Friday, 12 January 2024 00:01

The Book of Clarence Featured

Written by
Rate this item
(0 votes)

Movie Review written by Jon Patch with 2 out of 4 Paws

The Book of Clarence

TriStar Pictures, Columbia Pictures, Legendary Entertainment, Legendary Studios, Luca Severi Production Group and Sony Pictures Entertainment present a PG-13, 136-minute, Adventure, Drama, Comedy, directed and written by Jeymes Samuel with a Theater release of January 12, 2024.

The story follows Clarence (LaKeith Stanfield) a down on his luck, in debt to a criminal (David Oyelowo), black man in love with the criminal’s sister (Anna Diop). His side-kick (Michael Ward) is always by his side to support Clarence no matter what trouble or scheme he decides to concoct along his journey to find knowledge.   Even though Clarence does not believe in the Messiah (Nicholas Pinnock) he knows that the people of Jerusalem do so he decides in order to make money to pay his debt he himself will become a Messiah by playing tricks on people with the help of his close friends (Omar Sy and Caleb McLaughlin).

But something started to change with Clarence as he began to find that he can become a better person and what started with dishonesty and blasphemy started to turn into truth and integrity. He was not a Messiah but his beliefs did start to change about a true God that does exist and does not perform tricks but rather miracles.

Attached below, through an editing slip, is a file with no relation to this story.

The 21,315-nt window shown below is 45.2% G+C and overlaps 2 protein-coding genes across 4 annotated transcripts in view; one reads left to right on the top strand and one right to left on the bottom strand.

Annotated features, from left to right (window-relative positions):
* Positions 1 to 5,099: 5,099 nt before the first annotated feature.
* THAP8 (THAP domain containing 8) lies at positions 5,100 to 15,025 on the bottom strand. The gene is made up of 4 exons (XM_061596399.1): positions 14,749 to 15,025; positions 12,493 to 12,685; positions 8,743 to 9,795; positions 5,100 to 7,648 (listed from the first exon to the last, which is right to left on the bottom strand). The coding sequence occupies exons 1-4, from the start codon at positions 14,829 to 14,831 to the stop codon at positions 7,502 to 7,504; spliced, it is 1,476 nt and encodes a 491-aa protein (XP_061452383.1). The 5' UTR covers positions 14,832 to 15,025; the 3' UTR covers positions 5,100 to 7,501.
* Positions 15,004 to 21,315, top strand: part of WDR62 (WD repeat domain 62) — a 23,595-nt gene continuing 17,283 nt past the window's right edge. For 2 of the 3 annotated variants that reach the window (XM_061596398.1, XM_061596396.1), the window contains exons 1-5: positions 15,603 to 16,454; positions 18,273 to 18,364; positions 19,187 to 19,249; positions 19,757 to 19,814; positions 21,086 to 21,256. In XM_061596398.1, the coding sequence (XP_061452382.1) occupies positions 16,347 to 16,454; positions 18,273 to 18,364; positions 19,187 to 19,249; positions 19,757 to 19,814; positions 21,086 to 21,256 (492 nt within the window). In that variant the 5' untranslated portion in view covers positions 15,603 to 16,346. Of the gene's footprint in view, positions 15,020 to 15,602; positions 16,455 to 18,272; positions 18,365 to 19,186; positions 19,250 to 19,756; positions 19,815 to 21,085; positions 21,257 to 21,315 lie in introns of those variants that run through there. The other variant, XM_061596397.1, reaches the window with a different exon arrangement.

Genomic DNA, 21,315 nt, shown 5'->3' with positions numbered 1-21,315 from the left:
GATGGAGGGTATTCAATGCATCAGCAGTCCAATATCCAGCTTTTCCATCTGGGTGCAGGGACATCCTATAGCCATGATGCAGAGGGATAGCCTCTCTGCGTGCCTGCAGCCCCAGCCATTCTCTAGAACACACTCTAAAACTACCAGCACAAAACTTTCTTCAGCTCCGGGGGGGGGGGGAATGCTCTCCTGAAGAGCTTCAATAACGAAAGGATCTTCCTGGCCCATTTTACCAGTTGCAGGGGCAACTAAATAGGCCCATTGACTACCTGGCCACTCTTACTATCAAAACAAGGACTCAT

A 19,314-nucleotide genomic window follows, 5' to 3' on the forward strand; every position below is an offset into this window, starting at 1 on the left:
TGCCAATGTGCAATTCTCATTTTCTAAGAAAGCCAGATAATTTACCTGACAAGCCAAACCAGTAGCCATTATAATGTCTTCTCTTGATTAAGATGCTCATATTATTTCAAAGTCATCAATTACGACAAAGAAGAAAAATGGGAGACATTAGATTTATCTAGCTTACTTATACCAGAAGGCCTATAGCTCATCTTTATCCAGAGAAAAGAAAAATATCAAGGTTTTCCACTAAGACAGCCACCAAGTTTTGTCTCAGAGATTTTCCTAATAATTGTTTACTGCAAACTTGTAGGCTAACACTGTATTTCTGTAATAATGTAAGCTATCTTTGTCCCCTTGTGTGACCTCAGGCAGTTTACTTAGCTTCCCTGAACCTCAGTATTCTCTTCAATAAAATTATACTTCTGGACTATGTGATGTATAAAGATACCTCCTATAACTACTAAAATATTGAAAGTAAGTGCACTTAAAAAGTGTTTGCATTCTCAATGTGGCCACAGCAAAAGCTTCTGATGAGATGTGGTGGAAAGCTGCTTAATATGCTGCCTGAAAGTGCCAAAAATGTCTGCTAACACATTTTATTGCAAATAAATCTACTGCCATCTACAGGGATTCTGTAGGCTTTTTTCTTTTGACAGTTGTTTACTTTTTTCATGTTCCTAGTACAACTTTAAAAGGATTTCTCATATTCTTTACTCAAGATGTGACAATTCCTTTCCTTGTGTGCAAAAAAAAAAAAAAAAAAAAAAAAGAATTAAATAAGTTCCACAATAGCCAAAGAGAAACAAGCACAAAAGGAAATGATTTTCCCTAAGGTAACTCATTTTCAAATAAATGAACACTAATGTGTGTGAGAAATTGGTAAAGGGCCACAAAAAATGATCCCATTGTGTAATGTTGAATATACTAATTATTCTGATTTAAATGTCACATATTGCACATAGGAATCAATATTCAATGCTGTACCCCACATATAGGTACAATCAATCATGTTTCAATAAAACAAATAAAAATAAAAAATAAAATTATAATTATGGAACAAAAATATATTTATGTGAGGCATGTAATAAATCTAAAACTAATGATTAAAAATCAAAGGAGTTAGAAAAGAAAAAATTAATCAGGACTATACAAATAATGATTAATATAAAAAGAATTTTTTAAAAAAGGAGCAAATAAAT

I could not find comedy in this story but I could see the attempts at making things funny but honestly the writer totally missed the mark. Even at the end when Benedict Cumberbatch is hung from a cross as a misrepresentation of a white Jesus, I found nothing funny in the scene. Filmed with a mostly black cast except for the white Roman soldiers I thought a portion of the film leaned towards racism. The director has a lot going on with some bad edits and some song and dance that was an odd edition, I felt they tried so hard to add humor that the film was confusing in the way that it is far from a comedy but more of a drama with a bit of blasphemy laced throughout the story. As a white male that grew up Roman Catholic but moved away from the church for my own reasons, I found some of the scenes offensive and mis-leading in what the director depicts of the crucifixion of Christ.

On a higher note, the cinematography was great as was much of the score and even though they had a good cast some just did not bring their game. With the big exception being Stanfield who I thought was amazing from start to especially the end. His acting showed diversity and commitment to playing the dramatic portions of the film to superb. Even though I had some difficulties with the story I did find some of the writing and words of finding knowledge and belief really hit home for me personally. There are some horses and farm animals in the movie along with a rat but nothing to speak harsh about with their depiction in the story.

Read 63 times
Super User

This email address is being protected from spambots. You need JavaScript enabled to view it.
More in this category: « Night Swim Mean Girls »